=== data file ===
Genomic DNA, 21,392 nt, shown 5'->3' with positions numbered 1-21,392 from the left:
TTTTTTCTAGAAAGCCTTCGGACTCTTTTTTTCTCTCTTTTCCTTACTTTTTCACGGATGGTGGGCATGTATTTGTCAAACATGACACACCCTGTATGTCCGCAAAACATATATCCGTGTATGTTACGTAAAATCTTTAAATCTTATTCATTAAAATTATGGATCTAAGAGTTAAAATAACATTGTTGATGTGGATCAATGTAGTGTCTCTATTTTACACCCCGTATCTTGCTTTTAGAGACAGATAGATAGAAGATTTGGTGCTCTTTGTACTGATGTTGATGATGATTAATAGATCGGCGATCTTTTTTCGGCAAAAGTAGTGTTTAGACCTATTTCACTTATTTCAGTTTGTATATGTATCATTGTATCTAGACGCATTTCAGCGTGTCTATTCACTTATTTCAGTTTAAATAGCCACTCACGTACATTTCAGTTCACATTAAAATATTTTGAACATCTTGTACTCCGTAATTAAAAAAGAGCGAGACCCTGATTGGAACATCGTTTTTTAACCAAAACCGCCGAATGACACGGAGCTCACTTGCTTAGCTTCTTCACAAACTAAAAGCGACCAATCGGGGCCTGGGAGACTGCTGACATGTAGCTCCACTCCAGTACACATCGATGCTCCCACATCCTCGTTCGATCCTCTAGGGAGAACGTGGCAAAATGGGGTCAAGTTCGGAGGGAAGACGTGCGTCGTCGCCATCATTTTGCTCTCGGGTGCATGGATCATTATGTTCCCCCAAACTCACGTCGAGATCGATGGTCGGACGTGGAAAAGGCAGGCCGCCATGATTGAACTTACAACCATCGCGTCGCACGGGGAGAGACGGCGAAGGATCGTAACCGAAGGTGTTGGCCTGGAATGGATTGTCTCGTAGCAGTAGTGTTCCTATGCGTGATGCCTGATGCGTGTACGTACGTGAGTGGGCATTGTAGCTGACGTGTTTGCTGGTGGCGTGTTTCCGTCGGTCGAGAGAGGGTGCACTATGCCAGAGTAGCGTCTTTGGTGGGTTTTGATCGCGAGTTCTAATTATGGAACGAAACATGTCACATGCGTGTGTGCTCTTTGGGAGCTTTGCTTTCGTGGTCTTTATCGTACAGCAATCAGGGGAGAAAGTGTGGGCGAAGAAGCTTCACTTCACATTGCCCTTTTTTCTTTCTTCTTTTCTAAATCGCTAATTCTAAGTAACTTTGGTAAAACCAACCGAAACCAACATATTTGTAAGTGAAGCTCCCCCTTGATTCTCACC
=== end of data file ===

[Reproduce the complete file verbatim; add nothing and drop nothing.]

Genomic DNA, 21,392 nt, shown 5'->3' with positions numbered 1-21,392 from the left:
TTTTTTCTAGAAAGCCTTCGGACTCTTTTTTTCTCTCTTTTCCTTACTTTTTCACGGATGGTGGGCATGTATTTGTCAAACATGACACACCCTGTATGTCCGCAAAACATATATCCGTGTATGTTACGTAAAATCTTTAAATCTTATTCATTAAAATTATGGATCTAAGAGTTAAAATAACATTGTTGATGTGGATCAATGTAGTGTCTCTATTTTACACCCCGTATCTTGCTTTTAGAGACAGATAGATAGAAGATTTGGTGCTCTTTGTACTGATGTTGATGATGATTAATAGATCGGCGATCTTTTTTCGGCAAAAGTAGTGTTTAGACCTATTTCACTTATTTCAGTTTGTATATGTATCATTGTATCTAGACGCATTTCAGCGTGTCTATTCACTTATTTCAGTTTAAATAGCCACTCACGTACATTTCAGTTCACATTAAAATATTTTGAACATCTTGTACTCCGTAATTAAAAAAGAGCGAGACCCTGATTGGAACATCGTTTTTTAACCAAAACCGCCGAATGACACGGAGCTCACTTGCTTAGCTTCTTCACAAACTAAAAGCGACCAATCGGGGCCTGGGAGACTGCTGACATGTAGCTCCACTCCAGTACACATCGATGCTCCCACATCCTCGTTCGATCCTCTAGGGAGAACGTGGCAAAATGGGGTCAAGTTCGGAGGGAAGACGTGCGTCGTCGCCATCATTTTGCTCTCGGGTGCATGGATCATTATGTTCCCCCAAACTCACGTCGAGATCGATGGTCGGACGTGGAAAAGGCAGGCCGCCATGATTGAACTTACAACCATCGCGTCGCACGGGGAGAGACGGCGAAGGATCGTAACCGAAGGTGTTGGCCTGGAATGGATTGTCTCGTAGCAGTAGTGTTCCTATGCGTGATGCCTGATGCGTGTACGTACGTGAGTGGGCATTGTAGCTGACGTGTTTGCTGGTGGCGTGTTTCCGTCGGTCGAGAGAGGGTGCACTATGCCAGAGTAGCGTCTTTGGTGGGTTTTGATCGCGAGTTCTAATTATGGAACGAAACATGTCACATGCGTGTGTGCTCTTTGGGAGCTTTGCTTTCGTGGTCTTTATCGTACAGCAATCAGGGGAGAAAGTGTGGGCGAAGAAGCTTCACTTCACATTGCCCTTTTTTCTTTCTTCTTTTCTAAATCGCTAATTCTAAGTAACTTTGGTAAAACCAACCGAAACCAACATATTTGTAAGTGAAGCTCCCCCTTGATTCTCACC